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8:03am

Tue February 5, 2013
It's All Politics

Lonely And Frustrated: These May Be The Worst Jobs In Politics

Originally published on Tue February 5, 2013 1:56 pm

Democrats have dominated Rhode Island's Capitol building in Providence for decades. One state Republican says it's an "uphill battle" to sell voters and candidates on the GOP's message.
Myles Dumas iStockphoto.com

Politics is filled with thankless jobs.

It's the nature of the business that plenty of people have to work for highly demanding egomaniacs. Among elected officials, few relish having to spend big chunks of their time asking other people for money, one of the essential chores.

There are certain jobs, however, that appear from the outside to be so hopeless that you wonder why anyone agreed to take them on.

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7:51am

Tue February 5, 2013
Commentary

History Matters: Shreveport must do more to protect historic buildings

Commentator Gary Joiner discusses the significance of saving old buildings that are architecturally valuable, and having an ordinance structure in place that protects and defends them in city planning.

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7:35am

Tue February 5, 2013
The Two-Way

Broader Justification Emerges Of When U.S. Can Kill Americans Who Join Al-Qaida

Originally published on Tue February 5, 2013 11:57 am

October 2011: Men stand on the rubble of a building destroyed by a U.S. drone strike in southeastern Yemen. Among those killed was U.S. citizen Abdulrahman al-Awlaki, the son of U.S.-born cleric Anwar al-Awlaki — who himself was killed by a drone strike the month before.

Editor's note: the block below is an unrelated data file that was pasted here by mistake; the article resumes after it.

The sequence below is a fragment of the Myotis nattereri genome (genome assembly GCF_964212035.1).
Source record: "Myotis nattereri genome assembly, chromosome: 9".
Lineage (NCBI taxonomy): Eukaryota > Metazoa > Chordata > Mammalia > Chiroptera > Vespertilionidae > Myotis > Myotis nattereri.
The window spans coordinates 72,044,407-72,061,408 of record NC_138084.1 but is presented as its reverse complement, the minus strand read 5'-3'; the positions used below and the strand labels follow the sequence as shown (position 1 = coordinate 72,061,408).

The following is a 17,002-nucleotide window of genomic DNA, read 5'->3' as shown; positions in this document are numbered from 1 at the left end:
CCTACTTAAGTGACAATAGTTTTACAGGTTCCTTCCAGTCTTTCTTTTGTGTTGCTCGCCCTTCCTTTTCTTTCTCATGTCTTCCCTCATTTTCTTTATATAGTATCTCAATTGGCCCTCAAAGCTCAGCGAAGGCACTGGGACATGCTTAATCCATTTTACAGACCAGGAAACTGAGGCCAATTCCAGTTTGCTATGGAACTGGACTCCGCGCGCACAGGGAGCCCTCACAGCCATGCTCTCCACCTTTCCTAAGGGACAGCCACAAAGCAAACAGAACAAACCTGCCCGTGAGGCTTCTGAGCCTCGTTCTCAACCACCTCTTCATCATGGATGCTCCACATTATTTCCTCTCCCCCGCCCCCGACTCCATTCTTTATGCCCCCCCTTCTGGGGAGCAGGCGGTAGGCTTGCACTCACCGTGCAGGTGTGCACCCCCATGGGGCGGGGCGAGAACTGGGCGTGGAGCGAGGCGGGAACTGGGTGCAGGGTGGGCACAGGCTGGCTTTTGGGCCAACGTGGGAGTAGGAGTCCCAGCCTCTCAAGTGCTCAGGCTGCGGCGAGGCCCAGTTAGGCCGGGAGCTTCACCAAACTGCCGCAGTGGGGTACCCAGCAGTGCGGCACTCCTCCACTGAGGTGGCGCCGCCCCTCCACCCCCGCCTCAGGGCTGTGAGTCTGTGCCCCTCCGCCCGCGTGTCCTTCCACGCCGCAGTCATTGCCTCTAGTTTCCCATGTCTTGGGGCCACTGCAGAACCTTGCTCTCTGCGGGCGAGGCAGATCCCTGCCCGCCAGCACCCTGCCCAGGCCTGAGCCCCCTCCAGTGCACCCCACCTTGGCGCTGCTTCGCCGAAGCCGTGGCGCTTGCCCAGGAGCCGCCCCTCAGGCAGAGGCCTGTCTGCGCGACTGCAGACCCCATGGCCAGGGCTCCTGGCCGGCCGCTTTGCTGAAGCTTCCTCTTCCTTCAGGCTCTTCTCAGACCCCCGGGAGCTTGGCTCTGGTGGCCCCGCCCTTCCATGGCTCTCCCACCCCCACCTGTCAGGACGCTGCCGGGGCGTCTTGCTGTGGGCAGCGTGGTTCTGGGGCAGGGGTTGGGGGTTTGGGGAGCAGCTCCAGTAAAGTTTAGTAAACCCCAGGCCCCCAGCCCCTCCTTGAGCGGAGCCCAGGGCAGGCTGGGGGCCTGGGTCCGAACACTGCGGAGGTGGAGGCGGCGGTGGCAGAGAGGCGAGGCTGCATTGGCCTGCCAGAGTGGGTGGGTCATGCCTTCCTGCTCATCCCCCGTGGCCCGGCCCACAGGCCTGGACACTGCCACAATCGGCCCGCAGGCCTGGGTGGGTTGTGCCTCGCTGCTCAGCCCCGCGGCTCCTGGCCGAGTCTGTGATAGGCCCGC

Khaled Abdullah Reuters /Landov
  • From 'Morning Edition': Carrie Johnson talks with Steve Inskeep

American citizens who become leaders in al-Qaida or other terrorist organizations overseas and pose "an imminent threat" to Americans may be killed with drone strikes even when there's no evidence that they have specific plans to attack Americans or U.S. interests, according to a Justice Department memo that surfaced Monday.

NPR's Carrie Johnson tells our Newscast Desk that:

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7:00am

Tue February 5, 2013
The Two-Way

Book News: Mary Ingalls May Not Have Gone Blind From Scarlet Fever

Originally published on Tue February 5, 2013 1:30 pm

Mary Ingalls, the sister of Laura Ingalls Wilder, went blind from illness at age 14.
Wikimedia

The daily lowdown on books, publishing, and the occasional author behaving badly.

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6:53am

Tue February 5, 2013
Around the Nation

Tuba Players Take Valentine's Day Requests

Originally published on Tue February 5, 2013 12:47 pm

Transcript

RENEE MONTAGNE, HOST:

Good morning. I'm Renee Montage. As one considers the many ways of wooing a beloved on Valentine's Day, the ungainly tuba and its deep bass sound are not the most obviously romantic. Still, a dozen tuba players at the University of Memphis in cute red vests and bow ties are offering a tuba serenade that will at least bring smiles. Their fee includes chocolates, a card, and two classic tunes like "My Girl" and "My Guy."

STEVE INSKEEP, HOST:

(humming)